The full moon rises over the desert mountains, roosting above a Joshua tree. The pulsing music throws a net of sound over the swaying crowd as West African guitarist and singer-songwriter Bombino spins the surging desert blues of the Sahara into the open Mojave. It’s the kick-off of the 5th Annual Desert Daze music festival.
Sprawled across the 420 acres of the Institute of Mentalphysics in Joshua Tree, California, the festival has an organic feel, merging landscape, music, and art. Dedicated in 1941, the Institute is a retreat center for spiritual contemplation, peace, and quiet, but they’ve clearly made an exception for Desert Daze. If the festival is tapping into any type of spiritual training, it’s the ecstatic tradition: Desert Daze is a full-on party.
Psychedelic desert rock is the widely-interpreted genre with heavy-hitting international bands performing across the festival’s three stages. Over the three-day event, we took in the freak lounge performance of Gary Wilson, accompanied by nervous laughter from the crowd as he crawled on stage draped in the industrial plastic of an autopsy room. LA-based Thee Oh Sees creates a controlled frenzy of sound, blending psychedelic and punk rock. Everyone comes out for the dark, rock reverberation of Austin-based Black Angels on the main stage. We’re all so entranced by their sound that, at the end of one song, no one claps. The Danish duo Raveonettes mix melodic vocals and noise. Instead of the colorful psychedelic light playing behind other bands, they opt for a harsh, metallic light that cuts like a helicopter blade to match their wave of volume. The people eat it up; it’s a dance party in the dust.
My friends and I are lucky enough to have VIP tickets. They give us access to a peaceful vantage point with lounge chairs overlooking the campgrounds—an open desert expanse filled with tents and camper vans, hippies and the hip. Here we chat with one of the art directors. He has been on the grounds for a week transforming the already beautiful landscape into an event. There are little touches everywhere: colored lights infuse the Joshua trees at dusk. Art installations dot the landscape—comfortable nooks nestled in shaggy, ornamental cedars with crystals, Edison lights, oriental rugs, couches, and defunct televisions. The pièce de résistance is the Cave of Far-Gone Dreams, a curtained hut housing fake interactive museum exhibits on magic mushrooms.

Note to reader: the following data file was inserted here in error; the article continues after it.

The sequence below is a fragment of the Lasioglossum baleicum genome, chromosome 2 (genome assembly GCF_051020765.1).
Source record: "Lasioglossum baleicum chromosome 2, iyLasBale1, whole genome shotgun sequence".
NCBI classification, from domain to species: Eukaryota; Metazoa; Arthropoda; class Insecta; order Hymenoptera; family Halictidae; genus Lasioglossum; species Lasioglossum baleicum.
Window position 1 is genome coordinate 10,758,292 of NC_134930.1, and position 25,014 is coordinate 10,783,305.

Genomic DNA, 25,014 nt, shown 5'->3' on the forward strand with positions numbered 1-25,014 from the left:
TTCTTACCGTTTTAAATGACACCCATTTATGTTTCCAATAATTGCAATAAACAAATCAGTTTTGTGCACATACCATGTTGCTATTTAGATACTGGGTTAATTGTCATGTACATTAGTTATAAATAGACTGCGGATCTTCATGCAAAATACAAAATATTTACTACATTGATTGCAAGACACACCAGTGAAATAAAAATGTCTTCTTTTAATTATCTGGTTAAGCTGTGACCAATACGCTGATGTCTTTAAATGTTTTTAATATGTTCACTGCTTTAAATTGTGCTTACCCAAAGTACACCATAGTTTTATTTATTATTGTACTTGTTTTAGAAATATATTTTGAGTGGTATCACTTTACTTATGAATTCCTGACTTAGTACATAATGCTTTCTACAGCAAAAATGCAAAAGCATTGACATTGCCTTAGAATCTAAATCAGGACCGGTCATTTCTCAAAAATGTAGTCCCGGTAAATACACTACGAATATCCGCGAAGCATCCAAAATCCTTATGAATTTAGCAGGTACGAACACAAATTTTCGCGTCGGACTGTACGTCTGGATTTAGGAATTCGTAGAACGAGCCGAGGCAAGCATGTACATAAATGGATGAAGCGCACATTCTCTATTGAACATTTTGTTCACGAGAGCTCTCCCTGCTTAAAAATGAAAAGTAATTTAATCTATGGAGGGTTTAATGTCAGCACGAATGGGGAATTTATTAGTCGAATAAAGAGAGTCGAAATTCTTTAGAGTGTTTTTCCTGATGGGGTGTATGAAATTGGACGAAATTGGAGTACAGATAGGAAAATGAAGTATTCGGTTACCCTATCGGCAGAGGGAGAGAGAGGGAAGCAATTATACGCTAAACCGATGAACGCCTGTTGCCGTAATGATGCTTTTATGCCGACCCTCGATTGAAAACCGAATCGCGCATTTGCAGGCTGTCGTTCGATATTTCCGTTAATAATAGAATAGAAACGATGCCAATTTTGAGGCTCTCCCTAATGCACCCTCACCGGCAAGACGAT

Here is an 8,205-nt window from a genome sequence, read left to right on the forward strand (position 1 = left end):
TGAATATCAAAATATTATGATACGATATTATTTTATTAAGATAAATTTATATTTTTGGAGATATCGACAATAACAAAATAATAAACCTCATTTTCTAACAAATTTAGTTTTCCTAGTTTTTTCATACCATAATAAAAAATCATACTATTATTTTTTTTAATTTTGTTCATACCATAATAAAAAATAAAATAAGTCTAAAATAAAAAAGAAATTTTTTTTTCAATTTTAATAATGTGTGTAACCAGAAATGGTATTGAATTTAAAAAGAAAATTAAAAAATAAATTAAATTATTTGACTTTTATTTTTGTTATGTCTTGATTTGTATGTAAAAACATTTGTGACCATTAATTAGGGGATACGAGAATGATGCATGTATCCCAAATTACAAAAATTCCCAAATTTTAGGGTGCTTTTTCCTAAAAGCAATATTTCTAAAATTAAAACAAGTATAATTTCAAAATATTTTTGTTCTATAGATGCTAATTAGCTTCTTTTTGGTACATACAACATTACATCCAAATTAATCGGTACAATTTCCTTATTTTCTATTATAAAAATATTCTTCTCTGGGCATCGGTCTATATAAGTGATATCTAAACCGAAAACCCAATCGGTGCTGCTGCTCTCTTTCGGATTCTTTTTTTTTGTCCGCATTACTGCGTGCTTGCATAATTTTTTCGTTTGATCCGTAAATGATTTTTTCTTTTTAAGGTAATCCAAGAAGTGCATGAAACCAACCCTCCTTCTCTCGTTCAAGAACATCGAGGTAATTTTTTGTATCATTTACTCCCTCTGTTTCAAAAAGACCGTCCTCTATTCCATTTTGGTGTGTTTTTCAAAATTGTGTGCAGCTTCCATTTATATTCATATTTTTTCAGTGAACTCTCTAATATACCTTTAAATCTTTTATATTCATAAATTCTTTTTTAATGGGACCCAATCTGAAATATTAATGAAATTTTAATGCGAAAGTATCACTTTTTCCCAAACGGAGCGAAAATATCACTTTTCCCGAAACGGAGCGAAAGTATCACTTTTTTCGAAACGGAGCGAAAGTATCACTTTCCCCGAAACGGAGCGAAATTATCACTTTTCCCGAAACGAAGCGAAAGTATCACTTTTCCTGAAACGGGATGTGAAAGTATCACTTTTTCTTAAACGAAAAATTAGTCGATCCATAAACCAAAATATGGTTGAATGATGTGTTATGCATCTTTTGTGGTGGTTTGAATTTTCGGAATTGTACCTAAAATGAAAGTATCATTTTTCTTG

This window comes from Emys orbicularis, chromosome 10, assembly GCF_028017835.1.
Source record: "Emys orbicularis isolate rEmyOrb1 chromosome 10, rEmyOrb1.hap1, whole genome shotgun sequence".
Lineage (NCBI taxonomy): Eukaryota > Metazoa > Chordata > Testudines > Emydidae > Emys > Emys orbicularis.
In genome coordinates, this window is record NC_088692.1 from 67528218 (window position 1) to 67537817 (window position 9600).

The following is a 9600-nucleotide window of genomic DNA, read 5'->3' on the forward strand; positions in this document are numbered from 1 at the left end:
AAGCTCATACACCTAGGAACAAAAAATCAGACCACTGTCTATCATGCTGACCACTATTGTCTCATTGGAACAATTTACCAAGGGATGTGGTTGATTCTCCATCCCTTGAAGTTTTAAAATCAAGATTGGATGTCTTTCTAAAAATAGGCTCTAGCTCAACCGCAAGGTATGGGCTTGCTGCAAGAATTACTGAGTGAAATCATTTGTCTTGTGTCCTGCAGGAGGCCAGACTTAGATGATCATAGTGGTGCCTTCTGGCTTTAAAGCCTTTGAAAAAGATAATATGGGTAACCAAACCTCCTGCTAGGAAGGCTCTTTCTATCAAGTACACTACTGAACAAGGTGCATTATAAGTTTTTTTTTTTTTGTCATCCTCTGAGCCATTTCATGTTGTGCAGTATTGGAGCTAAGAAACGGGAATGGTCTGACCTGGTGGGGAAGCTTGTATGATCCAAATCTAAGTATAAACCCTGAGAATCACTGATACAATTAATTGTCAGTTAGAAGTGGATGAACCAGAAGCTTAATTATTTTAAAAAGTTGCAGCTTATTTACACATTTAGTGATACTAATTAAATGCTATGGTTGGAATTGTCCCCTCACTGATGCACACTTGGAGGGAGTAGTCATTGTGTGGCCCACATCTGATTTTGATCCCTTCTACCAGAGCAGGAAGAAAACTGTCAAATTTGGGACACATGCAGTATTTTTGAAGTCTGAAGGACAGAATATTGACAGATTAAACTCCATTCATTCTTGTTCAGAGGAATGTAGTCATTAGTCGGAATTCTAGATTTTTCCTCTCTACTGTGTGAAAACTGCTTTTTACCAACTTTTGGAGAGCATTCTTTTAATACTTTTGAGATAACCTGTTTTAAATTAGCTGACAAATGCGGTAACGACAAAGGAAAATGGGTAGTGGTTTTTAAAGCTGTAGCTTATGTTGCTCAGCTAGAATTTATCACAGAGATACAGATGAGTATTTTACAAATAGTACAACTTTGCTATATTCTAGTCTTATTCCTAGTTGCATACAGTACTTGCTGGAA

The art director tells us this is a power spot, and that the Institute was built where underground rivers meet in a vortex. According their website, the Institute claims to have exactly 18 vortices, describing them as places that amplify physical, spiritual, and emotional sensations. There are also geometric Frank Lloyd Wright-designed cottages, buildings, and landscaped walkways.
Mornings are quiet as a red sun slips over the mountain ridge. The days begin slowly, 2,000 festival goers awakening in tents and vans and cottages, fueling up with coffee, kombucha, breakfast burritos, weed, and beer until the stages open and people start streaming along the dusty paths toward music and common spaces.
It’s been a full weekend, but on Sunday night no one is quite ready to let it go. The final headliner, the Brian Jonestown Massacre, plays on and on to a packed stage. We need to get back to LA in the morning so we make our way to camp, but the vortices appear to be working. The amplified acoustic sounds of the band spill across the hills, washing over the campground and ushering out the weekend on a final wave of sound.